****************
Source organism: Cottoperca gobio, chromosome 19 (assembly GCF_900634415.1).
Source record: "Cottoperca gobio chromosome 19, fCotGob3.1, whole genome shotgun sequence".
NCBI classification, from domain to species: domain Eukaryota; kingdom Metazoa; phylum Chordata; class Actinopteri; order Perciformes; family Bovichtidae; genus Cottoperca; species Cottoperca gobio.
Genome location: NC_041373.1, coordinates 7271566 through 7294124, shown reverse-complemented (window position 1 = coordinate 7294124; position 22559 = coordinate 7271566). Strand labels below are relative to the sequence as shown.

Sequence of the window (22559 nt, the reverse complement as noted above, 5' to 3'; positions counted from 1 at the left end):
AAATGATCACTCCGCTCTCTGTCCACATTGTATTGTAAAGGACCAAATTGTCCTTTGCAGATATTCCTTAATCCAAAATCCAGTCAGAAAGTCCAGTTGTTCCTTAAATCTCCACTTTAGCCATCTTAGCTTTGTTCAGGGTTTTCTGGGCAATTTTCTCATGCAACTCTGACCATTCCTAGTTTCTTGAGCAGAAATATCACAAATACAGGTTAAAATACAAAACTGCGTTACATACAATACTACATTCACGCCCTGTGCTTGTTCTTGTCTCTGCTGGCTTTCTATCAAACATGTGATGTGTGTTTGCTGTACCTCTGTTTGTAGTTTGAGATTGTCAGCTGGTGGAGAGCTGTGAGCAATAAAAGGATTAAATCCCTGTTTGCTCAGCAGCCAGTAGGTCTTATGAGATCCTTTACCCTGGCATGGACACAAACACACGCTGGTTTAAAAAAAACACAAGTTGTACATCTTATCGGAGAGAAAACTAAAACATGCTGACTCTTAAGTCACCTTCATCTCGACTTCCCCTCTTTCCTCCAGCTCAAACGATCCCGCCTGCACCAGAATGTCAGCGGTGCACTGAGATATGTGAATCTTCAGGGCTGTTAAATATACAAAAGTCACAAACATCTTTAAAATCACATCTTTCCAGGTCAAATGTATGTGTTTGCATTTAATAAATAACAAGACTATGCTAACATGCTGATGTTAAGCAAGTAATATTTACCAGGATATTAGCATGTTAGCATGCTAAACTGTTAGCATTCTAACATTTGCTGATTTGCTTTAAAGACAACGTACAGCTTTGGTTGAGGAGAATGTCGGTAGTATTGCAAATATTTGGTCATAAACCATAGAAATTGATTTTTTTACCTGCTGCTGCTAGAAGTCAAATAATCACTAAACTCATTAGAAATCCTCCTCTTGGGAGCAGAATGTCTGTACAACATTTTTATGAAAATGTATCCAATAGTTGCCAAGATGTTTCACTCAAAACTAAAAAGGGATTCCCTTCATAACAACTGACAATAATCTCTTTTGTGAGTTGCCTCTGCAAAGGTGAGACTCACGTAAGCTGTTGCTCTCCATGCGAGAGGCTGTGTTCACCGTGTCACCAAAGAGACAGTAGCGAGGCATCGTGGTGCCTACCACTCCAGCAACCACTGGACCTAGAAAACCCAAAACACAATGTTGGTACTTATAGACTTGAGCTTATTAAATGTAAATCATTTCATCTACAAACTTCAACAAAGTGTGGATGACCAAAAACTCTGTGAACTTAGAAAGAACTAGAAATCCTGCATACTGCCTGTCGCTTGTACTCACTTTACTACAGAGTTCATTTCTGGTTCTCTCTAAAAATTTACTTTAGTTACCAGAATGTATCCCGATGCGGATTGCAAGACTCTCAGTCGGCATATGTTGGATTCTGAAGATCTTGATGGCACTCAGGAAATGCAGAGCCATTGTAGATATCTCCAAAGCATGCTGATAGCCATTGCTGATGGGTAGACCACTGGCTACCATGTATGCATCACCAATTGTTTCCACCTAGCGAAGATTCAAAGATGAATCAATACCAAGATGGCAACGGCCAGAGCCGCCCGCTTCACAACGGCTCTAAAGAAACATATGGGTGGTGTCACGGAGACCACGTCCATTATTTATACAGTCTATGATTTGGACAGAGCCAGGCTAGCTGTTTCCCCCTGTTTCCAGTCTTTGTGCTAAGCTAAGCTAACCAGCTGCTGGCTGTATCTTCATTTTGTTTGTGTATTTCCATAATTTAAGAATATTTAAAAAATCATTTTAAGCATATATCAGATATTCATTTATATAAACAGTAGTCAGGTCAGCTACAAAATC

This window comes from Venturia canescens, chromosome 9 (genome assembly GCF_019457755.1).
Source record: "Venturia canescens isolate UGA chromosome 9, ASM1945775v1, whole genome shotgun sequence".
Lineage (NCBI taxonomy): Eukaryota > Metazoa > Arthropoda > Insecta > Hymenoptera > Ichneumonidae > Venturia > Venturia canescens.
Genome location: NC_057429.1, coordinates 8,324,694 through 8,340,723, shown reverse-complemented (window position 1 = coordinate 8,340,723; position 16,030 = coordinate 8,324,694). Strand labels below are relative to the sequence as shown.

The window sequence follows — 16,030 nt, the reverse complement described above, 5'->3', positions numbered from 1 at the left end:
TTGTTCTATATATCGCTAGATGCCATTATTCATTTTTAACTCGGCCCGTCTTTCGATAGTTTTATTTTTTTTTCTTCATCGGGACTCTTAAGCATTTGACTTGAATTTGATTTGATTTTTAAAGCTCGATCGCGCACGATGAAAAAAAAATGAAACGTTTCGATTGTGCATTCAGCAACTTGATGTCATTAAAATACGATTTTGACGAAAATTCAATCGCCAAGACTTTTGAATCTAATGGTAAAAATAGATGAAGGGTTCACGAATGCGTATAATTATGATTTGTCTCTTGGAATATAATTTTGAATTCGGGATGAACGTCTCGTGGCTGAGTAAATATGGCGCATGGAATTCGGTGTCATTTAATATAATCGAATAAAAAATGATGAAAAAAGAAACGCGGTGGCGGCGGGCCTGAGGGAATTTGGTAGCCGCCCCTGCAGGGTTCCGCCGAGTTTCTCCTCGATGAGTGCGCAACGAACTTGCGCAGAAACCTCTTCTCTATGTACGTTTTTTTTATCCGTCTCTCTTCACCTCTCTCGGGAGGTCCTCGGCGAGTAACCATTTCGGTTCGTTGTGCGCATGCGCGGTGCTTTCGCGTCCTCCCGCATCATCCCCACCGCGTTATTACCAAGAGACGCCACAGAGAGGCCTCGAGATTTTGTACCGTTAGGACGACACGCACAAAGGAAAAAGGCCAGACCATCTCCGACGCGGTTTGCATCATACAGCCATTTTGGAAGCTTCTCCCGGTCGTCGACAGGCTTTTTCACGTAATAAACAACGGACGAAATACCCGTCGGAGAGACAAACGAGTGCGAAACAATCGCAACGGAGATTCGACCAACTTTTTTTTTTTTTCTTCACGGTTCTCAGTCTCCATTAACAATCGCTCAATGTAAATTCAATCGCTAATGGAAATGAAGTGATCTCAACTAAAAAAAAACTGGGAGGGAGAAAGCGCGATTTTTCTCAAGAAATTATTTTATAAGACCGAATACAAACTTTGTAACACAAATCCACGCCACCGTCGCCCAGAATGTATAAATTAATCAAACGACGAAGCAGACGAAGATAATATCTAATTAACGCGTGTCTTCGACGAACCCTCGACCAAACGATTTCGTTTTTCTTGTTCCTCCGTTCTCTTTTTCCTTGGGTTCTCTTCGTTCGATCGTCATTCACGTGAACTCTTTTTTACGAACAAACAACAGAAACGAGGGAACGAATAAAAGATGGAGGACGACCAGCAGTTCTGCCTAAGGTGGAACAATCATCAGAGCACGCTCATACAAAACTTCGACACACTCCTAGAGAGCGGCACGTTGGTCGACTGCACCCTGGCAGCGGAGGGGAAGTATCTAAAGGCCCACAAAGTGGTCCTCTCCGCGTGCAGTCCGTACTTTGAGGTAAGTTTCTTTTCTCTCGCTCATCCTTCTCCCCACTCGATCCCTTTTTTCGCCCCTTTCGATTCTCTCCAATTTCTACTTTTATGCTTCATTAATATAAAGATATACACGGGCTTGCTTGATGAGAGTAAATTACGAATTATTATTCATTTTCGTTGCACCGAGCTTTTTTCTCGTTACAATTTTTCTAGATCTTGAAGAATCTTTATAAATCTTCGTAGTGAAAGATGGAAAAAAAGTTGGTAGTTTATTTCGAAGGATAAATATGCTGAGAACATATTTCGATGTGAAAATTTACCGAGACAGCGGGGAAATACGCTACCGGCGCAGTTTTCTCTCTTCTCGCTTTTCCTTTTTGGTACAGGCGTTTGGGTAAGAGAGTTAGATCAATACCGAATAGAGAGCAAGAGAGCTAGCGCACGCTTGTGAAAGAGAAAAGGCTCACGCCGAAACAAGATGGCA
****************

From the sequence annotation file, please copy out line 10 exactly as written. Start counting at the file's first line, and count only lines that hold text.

Genome location: NC_057429.1, coordinates 8,324,694 through 8,340,723, shown reverse-complemented (window position 1 = coordinate 8,340,723; position 16,030 = coordinate 8,324,694). Strand labels below are relative to the sequence as shown.